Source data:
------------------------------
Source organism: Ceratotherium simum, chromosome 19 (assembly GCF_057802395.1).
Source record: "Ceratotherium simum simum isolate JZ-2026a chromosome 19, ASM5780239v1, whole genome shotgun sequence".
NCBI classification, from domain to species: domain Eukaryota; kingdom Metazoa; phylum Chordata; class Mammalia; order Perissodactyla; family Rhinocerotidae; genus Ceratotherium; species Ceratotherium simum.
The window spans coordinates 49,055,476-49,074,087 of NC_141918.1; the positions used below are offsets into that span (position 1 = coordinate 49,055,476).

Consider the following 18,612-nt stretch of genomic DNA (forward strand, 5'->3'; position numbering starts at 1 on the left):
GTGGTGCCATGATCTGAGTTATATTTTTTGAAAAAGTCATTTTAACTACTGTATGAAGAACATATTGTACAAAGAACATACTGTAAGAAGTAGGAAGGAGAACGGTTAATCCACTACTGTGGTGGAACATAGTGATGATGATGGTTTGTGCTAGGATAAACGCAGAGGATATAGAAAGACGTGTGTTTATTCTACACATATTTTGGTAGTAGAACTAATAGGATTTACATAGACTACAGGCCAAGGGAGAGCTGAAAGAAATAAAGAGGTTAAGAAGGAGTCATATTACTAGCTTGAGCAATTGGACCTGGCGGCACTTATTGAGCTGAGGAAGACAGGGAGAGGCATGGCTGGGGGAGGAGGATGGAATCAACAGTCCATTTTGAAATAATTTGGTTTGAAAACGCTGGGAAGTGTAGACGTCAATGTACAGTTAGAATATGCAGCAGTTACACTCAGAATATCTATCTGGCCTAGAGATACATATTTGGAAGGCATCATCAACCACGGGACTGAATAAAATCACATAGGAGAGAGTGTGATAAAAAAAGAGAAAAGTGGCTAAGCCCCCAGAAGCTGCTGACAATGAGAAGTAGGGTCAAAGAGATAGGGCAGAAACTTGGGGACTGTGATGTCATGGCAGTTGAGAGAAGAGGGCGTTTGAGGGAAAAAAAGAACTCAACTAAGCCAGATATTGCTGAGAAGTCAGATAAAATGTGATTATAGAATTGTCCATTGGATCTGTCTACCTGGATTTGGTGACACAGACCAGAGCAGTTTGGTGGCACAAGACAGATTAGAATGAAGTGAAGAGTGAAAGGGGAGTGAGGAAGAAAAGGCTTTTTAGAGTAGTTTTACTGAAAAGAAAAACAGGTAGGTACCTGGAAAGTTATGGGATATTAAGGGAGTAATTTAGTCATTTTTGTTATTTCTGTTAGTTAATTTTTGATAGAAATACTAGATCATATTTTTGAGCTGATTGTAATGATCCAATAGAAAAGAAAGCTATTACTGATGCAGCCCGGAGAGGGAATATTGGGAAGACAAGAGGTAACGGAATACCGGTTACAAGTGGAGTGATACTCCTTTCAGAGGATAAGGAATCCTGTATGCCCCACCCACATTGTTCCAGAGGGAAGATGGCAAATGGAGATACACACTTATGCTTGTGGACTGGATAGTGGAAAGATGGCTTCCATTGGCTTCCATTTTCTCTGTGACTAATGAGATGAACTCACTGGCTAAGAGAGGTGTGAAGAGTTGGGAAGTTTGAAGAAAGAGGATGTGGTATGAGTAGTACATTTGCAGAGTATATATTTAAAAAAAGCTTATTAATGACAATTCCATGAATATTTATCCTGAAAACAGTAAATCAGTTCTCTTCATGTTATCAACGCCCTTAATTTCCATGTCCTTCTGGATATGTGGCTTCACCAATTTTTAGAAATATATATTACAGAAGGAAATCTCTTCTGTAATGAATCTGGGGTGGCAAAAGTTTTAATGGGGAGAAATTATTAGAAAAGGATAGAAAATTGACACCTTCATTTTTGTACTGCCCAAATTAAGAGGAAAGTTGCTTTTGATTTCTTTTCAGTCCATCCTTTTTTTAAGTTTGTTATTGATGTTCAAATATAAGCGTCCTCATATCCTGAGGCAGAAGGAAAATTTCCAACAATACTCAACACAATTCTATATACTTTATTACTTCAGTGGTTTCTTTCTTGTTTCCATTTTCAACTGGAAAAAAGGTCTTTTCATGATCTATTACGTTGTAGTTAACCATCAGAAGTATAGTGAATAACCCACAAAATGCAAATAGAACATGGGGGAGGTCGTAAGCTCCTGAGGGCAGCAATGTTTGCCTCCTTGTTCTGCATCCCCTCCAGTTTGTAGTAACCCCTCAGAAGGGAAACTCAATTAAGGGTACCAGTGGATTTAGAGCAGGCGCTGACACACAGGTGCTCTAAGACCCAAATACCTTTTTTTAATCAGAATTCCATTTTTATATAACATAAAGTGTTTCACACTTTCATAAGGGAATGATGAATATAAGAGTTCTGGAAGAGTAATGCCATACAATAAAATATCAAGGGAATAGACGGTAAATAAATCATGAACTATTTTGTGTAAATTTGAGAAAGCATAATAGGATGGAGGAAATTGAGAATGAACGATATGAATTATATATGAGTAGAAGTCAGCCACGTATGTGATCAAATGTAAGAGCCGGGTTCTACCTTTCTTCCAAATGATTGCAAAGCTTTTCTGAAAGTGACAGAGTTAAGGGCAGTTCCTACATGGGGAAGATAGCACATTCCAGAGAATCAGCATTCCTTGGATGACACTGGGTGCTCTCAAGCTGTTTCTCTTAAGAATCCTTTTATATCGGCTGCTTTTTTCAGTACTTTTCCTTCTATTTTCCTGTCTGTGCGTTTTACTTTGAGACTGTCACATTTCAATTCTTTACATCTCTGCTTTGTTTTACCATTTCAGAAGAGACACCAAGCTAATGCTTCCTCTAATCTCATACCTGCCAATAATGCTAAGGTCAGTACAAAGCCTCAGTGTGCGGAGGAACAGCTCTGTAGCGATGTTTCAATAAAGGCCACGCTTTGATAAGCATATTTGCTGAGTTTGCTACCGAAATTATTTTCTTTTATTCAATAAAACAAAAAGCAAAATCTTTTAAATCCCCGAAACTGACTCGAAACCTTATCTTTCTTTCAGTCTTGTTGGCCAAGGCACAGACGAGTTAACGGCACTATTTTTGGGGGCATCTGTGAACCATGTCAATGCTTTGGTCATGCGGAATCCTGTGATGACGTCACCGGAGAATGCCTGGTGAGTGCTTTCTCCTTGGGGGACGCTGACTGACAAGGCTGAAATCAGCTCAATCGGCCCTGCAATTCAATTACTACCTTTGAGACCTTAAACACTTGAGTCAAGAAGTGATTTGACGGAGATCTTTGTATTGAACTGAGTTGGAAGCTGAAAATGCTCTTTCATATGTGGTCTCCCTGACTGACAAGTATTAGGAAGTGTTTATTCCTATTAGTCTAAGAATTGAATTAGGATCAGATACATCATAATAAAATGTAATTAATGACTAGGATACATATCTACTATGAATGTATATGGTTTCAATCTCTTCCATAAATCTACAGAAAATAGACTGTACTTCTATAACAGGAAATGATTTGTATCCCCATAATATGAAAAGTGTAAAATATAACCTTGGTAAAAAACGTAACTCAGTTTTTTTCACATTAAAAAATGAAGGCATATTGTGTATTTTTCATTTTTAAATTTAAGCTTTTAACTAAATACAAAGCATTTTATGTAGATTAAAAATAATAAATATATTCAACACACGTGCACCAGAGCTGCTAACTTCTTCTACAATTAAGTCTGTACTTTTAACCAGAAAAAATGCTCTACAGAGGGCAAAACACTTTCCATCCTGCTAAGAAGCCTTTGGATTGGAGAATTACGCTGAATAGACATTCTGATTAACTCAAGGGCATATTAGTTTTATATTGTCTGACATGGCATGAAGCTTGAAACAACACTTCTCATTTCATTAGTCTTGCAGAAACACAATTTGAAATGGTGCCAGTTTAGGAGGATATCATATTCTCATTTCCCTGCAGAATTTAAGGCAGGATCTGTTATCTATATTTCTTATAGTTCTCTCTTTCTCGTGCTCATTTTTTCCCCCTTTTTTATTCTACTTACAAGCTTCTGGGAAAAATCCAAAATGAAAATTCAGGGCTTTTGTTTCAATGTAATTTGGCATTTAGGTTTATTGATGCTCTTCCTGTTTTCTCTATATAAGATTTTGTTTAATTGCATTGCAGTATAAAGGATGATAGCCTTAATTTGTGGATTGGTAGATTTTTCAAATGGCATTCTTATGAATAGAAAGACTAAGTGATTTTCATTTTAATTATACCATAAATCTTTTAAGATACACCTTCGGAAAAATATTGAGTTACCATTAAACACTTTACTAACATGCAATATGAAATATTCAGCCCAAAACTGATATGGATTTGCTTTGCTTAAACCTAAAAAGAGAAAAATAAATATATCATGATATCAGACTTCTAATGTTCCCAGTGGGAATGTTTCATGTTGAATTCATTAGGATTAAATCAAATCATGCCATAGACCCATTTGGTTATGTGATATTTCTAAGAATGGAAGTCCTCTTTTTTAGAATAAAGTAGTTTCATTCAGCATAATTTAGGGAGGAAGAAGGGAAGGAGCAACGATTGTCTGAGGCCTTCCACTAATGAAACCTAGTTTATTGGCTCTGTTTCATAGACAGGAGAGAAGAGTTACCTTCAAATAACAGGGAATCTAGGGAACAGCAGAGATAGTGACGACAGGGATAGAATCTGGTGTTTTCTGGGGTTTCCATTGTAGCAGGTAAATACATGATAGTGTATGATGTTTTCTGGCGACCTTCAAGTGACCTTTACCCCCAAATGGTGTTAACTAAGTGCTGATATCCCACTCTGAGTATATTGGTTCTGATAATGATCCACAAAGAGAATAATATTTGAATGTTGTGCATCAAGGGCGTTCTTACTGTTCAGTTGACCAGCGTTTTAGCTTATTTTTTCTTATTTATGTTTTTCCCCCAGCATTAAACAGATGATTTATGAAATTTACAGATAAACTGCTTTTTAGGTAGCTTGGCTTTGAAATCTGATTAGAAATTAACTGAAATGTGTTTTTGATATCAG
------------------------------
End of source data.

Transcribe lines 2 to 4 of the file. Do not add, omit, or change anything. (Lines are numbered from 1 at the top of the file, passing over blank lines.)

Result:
Source record: "Ceratotherium simum simum isolate JZ-2026a chromosome 19, ASM5780239v1, whole genome shotgun sequence".
NCBI classification, from domain to species: domain Eukaryota; kingdom Metazoa; phylum Chordata; class Mammalia; order Perissodactyla; family Rhinocerotidae; genus Ceratotherium; species Ceratotherium simum.
The window spans coordinates 49,055,476-49,074,087 of NC_141918.1; the positions used below are offsets into that span (position 1 = coordinate 49,055,476).